Kyz kuumai (Kyrgyz: кыз куумай; "she feuds") is an equestrian sport among the Turkic peoples of Central Asia, and reflects ancient wedding lore in which the groom-to-be must chase after his bride and attempt to get a kiss prior to the end of a set run.
The name kyz kuumai may be more properly rendered as "girl-chasing" or "chasing the bride". The course itself is several hundred yards long, with both starting and finish lines. It begins when a young woman on horseback rides past the starting line; waiting there is a young man, who spurs his horse to run as soon as she goes by. In order to claim the woman as a bride the man must catch up to her and physically kiss her prior to crossing the finish line. If he is unable to do so, then a return trip to the starting line must be undertaken, with the woman able to claim "victory" if she is able to catch up with him and beat him with her "kamchi" (horsewhip).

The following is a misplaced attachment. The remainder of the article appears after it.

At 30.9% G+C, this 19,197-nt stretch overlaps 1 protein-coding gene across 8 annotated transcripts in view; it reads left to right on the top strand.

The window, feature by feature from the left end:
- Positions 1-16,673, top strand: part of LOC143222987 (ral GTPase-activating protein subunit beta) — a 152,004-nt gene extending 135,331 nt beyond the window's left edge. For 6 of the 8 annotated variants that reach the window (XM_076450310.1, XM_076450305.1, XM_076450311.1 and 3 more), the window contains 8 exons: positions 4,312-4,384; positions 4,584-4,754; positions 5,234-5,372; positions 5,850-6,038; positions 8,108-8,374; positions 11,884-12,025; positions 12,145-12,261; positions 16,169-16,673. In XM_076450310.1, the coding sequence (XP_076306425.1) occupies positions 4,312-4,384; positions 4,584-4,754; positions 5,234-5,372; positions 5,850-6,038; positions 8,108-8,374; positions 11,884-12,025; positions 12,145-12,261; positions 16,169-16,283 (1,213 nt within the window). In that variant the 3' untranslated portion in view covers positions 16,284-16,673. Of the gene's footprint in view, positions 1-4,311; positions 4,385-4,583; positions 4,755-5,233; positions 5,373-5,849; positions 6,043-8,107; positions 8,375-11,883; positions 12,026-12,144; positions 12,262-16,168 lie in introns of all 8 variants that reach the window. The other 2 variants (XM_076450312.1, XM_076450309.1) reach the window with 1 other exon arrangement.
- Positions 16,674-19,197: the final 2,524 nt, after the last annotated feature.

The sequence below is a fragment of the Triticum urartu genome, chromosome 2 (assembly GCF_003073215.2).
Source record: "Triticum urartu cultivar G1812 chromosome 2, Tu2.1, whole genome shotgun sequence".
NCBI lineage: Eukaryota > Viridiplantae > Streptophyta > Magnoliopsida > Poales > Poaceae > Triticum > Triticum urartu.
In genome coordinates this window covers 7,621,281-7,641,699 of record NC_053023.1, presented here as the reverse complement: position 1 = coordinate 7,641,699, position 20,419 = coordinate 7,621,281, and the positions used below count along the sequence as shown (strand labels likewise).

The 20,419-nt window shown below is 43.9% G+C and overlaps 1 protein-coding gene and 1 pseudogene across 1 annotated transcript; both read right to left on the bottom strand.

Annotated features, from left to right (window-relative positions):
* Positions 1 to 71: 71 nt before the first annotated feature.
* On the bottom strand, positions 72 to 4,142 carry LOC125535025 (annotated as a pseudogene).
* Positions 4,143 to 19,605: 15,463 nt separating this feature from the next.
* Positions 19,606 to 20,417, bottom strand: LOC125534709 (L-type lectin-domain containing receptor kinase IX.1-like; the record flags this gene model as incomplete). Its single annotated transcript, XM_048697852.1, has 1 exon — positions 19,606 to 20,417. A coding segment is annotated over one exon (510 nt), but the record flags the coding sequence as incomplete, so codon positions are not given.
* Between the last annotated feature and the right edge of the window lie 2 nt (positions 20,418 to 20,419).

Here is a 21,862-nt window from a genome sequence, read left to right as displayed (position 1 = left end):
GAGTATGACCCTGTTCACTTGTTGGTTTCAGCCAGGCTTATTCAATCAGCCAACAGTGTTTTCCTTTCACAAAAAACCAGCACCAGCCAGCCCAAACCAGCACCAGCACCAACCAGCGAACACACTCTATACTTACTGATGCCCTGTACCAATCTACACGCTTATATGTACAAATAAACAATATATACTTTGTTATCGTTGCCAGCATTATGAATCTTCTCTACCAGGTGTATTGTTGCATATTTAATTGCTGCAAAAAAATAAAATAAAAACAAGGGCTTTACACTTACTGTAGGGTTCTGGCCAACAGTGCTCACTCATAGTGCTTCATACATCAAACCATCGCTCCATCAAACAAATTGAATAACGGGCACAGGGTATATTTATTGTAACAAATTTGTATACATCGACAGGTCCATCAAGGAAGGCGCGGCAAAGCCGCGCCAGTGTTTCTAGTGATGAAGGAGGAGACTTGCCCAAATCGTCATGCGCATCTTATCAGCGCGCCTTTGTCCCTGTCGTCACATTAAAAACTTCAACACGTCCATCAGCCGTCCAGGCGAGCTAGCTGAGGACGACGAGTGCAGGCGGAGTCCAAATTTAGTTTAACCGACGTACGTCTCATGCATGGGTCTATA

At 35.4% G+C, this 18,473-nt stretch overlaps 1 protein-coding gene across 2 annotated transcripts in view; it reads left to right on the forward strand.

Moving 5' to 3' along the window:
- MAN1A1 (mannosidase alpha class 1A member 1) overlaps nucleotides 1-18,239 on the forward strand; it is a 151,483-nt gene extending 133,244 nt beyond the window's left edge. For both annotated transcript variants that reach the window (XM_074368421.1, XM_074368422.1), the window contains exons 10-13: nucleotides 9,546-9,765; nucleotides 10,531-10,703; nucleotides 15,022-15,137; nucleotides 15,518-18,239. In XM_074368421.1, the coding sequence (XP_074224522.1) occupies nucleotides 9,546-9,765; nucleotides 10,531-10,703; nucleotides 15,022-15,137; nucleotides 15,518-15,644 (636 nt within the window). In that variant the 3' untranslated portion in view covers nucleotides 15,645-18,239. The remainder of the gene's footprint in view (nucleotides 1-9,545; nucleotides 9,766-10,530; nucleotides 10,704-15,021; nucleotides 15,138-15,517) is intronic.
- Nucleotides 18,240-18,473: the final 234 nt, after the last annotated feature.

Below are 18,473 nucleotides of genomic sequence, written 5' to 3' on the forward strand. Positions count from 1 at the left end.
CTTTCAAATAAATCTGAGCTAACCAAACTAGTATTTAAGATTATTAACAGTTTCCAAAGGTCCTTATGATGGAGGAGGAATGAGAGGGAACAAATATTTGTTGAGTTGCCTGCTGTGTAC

Although a cultural attraction in modern times during festivals, the kyz kuumai is ancient, practiced by Kyrgyz, Kazakh, Azerbaijani, and other nomadic Turkic tribes. Folklore among these peoples suggest the combat skills of the bride were "an attractive feminine attribute and necessary for marriage", with close comparisons between the ancient Greek myths regarding the life-or-death footrace between Atalanta and her suitors, as well as the mating "battles" of Queen Tomyris's Massagetae-Saka tribe, in which the writer Aelian stated that the losing men would become the women's slaves.
- Mayor, p.398
- Mayor, p.398
- Mayor, Adrienne. The Amazons: Lives and Legends of Warrior Women Across the Ancient World; Princeton University Press, Princeton, New Jersey (2014).
- Kyrgyz kyz kuumai festival with American guests